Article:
Research points to the role of dopamine in the brain plasticity of songbirds


Ball and stick model of the dopamine molecule, a neurotransmitter that affects the reward and pleasure centers of the brain. Credit: Jynto / Wikipedia

Neuroscientists at the University of Massachusetts Amherst have shown in new research that dopamine plays a key role in how songbirds learn complex sounds.

Published in Journal of Neurosciences, the finding that boosts plasticity in the auditory pallium of zebra finches lays new foundations for advancing understanding of the functions of this neurotransmitter in an area of ​​the brain that encodes complex stimuli.

“People associate dopamine with reward and pleasure,” says lead author Matheus Macedo-Lima, who conducted the research in lead author Luke Remage-Healey’s lab as a doctor. student of the postgraduate program in Neuroscience and Behavior at UMass Amherst. “It’s a well-known concept that dopamine is involved in learning. But knowledge about dopamine in areas related to sensory processing in the brain is limited. We wanted to understand whether dopamine played a role in learning this brain region. or changes with sounds. “

The study of vocal learning in songbirds provides information on how spoken language is learned, adds Remage-Healey, a behavioral neuroscientist, professor of psychological and brain sciences. “It’s not just the songbird that poses this strategy of uniting sounds and signifying the use of dopamine. Here’s something parallel that interests us, as humans.”

The research team conducted a series of in vitro and in vivo experiments, analyzing neurons under the microscope and in the brains of living birds watching videos and listening to sounds. Ultimately, the scientists obtained anatomical, behavioral, and physiological evidence to support their hypothesis about the role of dopamine.

Using antibodies, the researchers proved it they are present in many types of neurons in the auditory brain of songbirds ¬- can be inhibitory or excitatory and can also contain an enzyme that produces estrogen. “Dr. Remage-Healey’s research has shown that in the auditory brain of songbirds of both sexes, neurons produce estrogen in social situations, such as when we hear a song of birds or see another bird. We believe that dopamine and estrogens could work together in the sound learning process, but this work focused on dopamine because there were still so many things we didn’t know about how dopamine affected the brains of songbirds, ”explains Macedo-Lima, now an associate. postdoctoral fellowship at the University of Maryland.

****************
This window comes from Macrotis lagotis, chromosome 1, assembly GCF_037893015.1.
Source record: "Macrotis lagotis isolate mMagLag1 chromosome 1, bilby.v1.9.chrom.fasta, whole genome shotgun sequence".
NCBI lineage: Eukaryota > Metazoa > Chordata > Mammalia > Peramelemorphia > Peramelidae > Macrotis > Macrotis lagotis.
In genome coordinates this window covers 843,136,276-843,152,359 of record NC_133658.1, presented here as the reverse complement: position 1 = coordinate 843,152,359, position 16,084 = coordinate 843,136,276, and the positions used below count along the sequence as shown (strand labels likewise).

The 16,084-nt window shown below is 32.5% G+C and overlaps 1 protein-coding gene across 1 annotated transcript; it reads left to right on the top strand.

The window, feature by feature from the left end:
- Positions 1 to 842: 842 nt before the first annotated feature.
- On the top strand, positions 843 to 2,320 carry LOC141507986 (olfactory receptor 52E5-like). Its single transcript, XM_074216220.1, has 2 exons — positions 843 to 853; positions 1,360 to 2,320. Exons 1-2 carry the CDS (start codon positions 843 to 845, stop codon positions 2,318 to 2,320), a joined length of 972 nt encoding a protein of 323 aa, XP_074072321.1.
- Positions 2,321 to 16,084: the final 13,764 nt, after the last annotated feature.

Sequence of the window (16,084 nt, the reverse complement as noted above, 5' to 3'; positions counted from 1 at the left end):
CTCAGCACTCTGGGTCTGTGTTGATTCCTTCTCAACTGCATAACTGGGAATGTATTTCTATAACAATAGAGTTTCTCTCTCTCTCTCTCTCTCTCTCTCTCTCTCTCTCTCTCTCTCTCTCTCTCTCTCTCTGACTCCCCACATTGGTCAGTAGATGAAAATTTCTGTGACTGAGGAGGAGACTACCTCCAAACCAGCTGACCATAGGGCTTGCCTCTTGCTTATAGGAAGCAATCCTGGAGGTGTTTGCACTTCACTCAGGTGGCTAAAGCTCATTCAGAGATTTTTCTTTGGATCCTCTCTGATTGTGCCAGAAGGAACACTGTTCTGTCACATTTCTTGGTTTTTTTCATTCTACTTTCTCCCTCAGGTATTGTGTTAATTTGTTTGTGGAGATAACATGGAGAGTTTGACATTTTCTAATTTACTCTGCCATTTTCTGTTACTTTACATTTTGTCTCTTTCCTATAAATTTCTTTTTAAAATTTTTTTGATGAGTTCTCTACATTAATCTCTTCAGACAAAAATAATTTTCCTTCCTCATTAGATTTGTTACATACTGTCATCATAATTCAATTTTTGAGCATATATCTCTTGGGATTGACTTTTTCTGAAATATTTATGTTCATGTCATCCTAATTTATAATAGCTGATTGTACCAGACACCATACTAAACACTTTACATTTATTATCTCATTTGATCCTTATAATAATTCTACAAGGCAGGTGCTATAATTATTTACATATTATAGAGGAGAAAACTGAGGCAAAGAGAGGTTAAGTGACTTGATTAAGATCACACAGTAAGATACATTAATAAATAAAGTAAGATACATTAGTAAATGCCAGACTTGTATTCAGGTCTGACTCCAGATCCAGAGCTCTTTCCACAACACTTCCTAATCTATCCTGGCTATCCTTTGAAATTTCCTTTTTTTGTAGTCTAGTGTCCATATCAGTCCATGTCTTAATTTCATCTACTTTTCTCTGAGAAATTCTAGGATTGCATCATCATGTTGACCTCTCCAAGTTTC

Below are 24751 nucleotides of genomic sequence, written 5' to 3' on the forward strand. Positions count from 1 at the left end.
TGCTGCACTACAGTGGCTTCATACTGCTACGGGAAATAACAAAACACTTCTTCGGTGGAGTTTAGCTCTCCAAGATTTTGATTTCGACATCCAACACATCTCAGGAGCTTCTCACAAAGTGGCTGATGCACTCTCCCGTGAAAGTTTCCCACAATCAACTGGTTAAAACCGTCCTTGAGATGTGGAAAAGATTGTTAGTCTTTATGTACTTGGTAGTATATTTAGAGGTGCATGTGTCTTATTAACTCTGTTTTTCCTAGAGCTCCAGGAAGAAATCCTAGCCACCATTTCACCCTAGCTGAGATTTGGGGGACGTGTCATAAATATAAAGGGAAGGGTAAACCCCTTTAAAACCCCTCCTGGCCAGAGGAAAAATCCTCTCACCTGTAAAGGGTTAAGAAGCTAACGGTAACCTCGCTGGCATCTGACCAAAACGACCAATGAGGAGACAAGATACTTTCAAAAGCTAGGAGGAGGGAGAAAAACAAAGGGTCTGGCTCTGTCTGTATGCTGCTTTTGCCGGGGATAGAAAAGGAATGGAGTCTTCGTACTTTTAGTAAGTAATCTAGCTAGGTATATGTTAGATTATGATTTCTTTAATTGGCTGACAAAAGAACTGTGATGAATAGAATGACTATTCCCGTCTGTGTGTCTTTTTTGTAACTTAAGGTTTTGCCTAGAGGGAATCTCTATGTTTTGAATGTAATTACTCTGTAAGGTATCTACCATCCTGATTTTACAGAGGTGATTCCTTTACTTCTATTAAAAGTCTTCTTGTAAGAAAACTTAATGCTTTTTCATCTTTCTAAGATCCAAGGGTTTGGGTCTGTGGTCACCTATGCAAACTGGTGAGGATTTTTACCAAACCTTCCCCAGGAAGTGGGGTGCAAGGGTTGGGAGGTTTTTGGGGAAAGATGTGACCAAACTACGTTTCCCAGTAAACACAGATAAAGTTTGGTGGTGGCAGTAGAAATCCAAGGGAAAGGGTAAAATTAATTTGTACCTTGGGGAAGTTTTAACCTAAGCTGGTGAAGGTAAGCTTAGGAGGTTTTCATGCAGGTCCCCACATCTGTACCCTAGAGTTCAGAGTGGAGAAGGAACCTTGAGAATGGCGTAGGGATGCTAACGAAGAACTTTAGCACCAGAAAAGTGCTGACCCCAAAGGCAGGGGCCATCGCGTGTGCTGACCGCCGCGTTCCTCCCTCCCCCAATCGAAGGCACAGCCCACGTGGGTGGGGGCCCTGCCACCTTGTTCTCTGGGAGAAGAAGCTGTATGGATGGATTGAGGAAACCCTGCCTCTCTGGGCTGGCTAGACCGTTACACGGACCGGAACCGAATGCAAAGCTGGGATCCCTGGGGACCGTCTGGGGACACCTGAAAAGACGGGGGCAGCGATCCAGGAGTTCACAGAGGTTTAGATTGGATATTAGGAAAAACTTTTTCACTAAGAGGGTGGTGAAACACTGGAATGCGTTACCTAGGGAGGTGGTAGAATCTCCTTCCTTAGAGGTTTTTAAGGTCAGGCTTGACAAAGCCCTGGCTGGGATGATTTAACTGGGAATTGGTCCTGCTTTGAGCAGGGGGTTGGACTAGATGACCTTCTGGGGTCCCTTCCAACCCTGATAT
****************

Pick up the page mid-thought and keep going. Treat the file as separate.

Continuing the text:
Macedo-Lima developed a test, similar to Pavlov’s well-known dog experiment, in which birds were alone in a room and presented with a random sound immediately followed by a silent video of other birds. “We wanted to focus on the association between a meaningless sound (a tone) and what’s relevant to the behavior, which is another bird in the video,” he says.

The researchers examined the auditory brain regions of birds after this sound-video pairing, using a known genetic marker that is expressed when a neuron goes through changes or plasticity. “We found this increase very interesting in this gene expression in the , the ventral part of the auditory region, in neurons that express the dopamine receptor, which reflects the learning process and parallels human brain lateralization for speech learning, ”says Macedo-Lima.

To show the effect of dopamine on basic signaling of neurons, the researchers used a whole-cell patch clamping technique, monitoring and measuring the currents the neurons received. They found in a dish that dopamine activation decreases inhibition and increases arousal.

“This modulator is tuning the system in a way that lowers the stop signals and increases the go signals,” explains Remage-Healey. “This is a simple but powerful control mechanism of how animals potentially encode sound. It is a neurochemical lever that can change the way stimuli are recorded and transmitted in this part of the brain.”

The team investigated without pain the living bird cells. “What happened when we administered dopamine was exactly what we predicted from cell-wide data,” says Macedo-Lima. “We saw that inhibitory neurons fired less when we administered the dopamine agonist, while excitatory neurons fired more.”

The same effect occurred when the birdsong of other songbirds was played: excitatory neurons responded more and inhibitory neurons responded less when dopamine activation occurred. “We were happy to replicate what we saw on a plate in a live animal listening to relevant real sounds,” says Macedo-Lima.

Dopamine activation also made them unable to adapt to new songs presented to the animal, which strongly corroborates the hypothesis of the role of dopamine in sensory learning. “We currently don’t know how dopamine affects sensory learning in most animals,” says Macedo-Lima, “but this research gives many clues as to how this mechanism might work among vertebrates who need to learn complex sounds, such as humans. “.

Singing bird neurons for advanced cognition reflect the physiology of mammalian counterparts

More information:
Matheus Macedo-Lima et al, activation of the dopamine D1 receptor boosts the plasticity of the hearing bird’s auditory pallor, The Journal of Neuroscience (2021). DOI: 10.1523 / JNEUROSCI.2823-20.2021

Citation: Research Identifies Role of Dopamine in Brain Plasticity of Singing Birds (2021, July 2) Retrieved July 2, 2021 at -brain-plasticity.html

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